A quick search of “software to help read code” led me to the download links of different IDEs. Interesting. While there are thousands of books that teaches how to read books, among the millions of software, there doesn’t seem to be many that helps with reading software.
Let’s brainstorm some features for such a tool:
- Code Focus: Select a few lines of code to focus, this will fade away all variables and functions that have nothing to do with the selected code. If branching occurs in the selection, use our tool to quickly denote the truth values of the logical expressions in order to focus on the right flow.
Interlude: Why do we read FOSS? I read FOSS to learn how to write similar software, intricate design choices and architecture, and hidden nuggets. Here is an example of a hidden nugget: JS code can modify global variables (
gId) of another file. Although I have wrote something similar to this in C, this is still eye-opening in JS, and textbooks/manuals rarely provide examples as specific as you will find in real code.
- Auto commenting the code patterns detected.
Now, onto intricate design choices and architecture. I don’t know how our tool can deduce a software’s “macroarchitecture” (where its components exists on a computer, how do its moving parts communicate with each other, etc). However, our tool can certainly detect code patterns: For example, our tool might tag a class as “Singleton” when it detects a private constructor. Furthermore, while copilot translates idea -> code, our tool can probably utilize the inverse: code -> idea , and auto comment the idea.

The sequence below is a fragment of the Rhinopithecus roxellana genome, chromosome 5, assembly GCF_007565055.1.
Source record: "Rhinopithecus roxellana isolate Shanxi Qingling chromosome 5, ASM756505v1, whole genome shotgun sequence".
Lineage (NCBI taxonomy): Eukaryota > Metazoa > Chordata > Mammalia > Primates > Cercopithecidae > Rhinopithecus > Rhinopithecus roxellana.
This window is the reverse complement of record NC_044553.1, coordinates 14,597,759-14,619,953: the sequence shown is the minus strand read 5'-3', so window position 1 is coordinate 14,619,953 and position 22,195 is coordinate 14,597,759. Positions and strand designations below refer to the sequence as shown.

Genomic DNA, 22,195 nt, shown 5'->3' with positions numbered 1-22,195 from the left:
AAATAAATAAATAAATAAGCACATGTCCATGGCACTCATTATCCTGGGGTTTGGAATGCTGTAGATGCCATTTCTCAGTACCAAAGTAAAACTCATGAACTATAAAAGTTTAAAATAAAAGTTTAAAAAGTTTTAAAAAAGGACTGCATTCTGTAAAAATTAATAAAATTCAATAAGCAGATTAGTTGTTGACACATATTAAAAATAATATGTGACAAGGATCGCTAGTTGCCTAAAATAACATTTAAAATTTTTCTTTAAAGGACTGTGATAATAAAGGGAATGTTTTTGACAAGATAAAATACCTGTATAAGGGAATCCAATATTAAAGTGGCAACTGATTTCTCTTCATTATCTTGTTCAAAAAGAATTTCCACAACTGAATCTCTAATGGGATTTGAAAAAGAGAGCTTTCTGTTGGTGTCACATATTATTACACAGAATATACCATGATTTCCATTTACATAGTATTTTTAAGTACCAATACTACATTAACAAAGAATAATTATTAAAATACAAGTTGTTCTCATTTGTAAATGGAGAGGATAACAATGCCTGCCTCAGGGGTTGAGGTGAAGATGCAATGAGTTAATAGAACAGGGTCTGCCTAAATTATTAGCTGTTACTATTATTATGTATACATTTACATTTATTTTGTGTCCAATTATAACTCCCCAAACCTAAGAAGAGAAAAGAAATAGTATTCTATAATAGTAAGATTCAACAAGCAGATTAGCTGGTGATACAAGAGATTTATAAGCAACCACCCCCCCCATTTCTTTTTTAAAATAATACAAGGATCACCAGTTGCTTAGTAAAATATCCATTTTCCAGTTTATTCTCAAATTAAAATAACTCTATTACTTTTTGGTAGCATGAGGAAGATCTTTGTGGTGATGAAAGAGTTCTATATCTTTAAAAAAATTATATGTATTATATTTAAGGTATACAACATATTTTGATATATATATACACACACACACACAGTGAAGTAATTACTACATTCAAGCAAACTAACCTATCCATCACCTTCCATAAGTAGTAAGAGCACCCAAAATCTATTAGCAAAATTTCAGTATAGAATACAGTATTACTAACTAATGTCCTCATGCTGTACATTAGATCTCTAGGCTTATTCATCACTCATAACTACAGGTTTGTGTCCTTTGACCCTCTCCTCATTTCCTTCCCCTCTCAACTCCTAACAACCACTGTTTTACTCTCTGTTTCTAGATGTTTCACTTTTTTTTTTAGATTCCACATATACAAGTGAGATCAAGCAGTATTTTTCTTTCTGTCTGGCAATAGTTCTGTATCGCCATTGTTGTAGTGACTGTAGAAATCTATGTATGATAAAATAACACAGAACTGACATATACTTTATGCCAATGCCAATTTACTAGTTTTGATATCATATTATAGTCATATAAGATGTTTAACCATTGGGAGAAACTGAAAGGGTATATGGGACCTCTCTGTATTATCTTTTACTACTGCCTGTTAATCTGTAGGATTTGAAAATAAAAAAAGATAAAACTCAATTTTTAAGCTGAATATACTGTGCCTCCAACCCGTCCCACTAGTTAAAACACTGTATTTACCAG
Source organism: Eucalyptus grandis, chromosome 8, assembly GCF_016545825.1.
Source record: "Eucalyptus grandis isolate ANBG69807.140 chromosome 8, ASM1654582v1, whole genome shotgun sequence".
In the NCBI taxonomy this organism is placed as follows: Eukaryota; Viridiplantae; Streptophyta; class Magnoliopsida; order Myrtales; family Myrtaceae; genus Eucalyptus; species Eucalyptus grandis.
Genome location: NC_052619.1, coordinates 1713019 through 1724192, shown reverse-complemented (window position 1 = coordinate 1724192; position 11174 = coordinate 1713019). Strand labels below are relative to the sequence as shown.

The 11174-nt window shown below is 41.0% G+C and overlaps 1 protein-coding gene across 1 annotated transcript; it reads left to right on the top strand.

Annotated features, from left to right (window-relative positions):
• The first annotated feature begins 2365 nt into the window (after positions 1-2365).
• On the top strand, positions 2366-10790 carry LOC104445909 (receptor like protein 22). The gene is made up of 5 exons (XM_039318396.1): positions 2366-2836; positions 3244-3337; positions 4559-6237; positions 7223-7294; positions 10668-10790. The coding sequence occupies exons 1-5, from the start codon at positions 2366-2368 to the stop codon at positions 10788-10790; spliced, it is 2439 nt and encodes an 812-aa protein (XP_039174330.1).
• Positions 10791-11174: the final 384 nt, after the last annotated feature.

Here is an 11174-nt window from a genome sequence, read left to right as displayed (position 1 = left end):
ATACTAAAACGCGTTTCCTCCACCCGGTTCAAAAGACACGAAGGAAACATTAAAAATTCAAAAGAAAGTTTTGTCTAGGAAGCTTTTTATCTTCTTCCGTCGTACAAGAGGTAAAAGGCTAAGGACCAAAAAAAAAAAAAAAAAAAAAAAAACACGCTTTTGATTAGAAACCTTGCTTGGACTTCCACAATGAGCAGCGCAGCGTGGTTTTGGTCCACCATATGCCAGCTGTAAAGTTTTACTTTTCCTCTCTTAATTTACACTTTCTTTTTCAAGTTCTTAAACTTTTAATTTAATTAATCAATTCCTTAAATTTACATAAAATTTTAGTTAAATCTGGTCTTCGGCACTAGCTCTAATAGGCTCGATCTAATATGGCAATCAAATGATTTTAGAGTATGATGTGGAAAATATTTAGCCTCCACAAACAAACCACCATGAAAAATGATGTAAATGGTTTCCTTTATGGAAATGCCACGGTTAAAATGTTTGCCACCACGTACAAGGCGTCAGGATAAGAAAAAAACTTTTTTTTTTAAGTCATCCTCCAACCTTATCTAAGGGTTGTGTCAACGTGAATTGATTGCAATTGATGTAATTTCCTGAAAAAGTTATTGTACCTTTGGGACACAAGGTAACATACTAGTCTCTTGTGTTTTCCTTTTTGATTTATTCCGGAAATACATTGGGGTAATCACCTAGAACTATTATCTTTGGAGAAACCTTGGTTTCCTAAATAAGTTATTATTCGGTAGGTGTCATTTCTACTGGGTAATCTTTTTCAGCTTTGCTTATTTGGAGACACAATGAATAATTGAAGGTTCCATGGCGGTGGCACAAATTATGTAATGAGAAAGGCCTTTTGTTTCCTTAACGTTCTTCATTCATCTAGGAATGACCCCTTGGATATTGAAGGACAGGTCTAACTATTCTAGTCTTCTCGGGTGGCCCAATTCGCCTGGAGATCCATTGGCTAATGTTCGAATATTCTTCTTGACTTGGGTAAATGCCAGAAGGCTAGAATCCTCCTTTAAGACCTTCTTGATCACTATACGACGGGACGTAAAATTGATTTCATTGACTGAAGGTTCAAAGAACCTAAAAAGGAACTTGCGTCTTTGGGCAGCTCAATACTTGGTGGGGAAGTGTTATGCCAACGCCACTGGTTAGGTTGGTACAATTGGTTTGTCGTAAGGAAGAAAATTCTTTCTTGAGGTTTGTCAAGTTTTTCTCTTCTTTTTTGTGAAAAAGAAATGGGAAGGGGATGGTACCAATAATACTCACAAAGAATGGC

(Update Sep 4)
- Tutorial mode.
If our software becomes a standard way of browsing code, we can enforce special tutorial annotation comments that software authors write to provide a tutorial mode” for new readers. For example, authors can give functions a certain
So, the flow looks something like this: Readers realize that the software is compliant with our tool’s tutorial mode -> They begin the tutorial -> A code slideshow begins, moving forward in the slides jumps to the next piece of code the authors annotated.
- Special annotations for a sea of possibilities
If our software becomes a standard way of browsing code, we can enforce special annotation comments that software authors write to provide a better experience for code readers. For example, one annotation could be
@hack. Readers can browse all interesting hacks and gotchas in a slideshow format. Furthermore,
hacks might be tinted in red for emphasis.
Another annotation I thought about is
@tutorial-item-order. The authors can provide this annotation for code to be browsed in a guided, sequential order in a tutorial mode. I have personally commented my repos this way for the ease of new readers to better follow the code flow.
At last, I think such a software should be packaged as a vscode extension.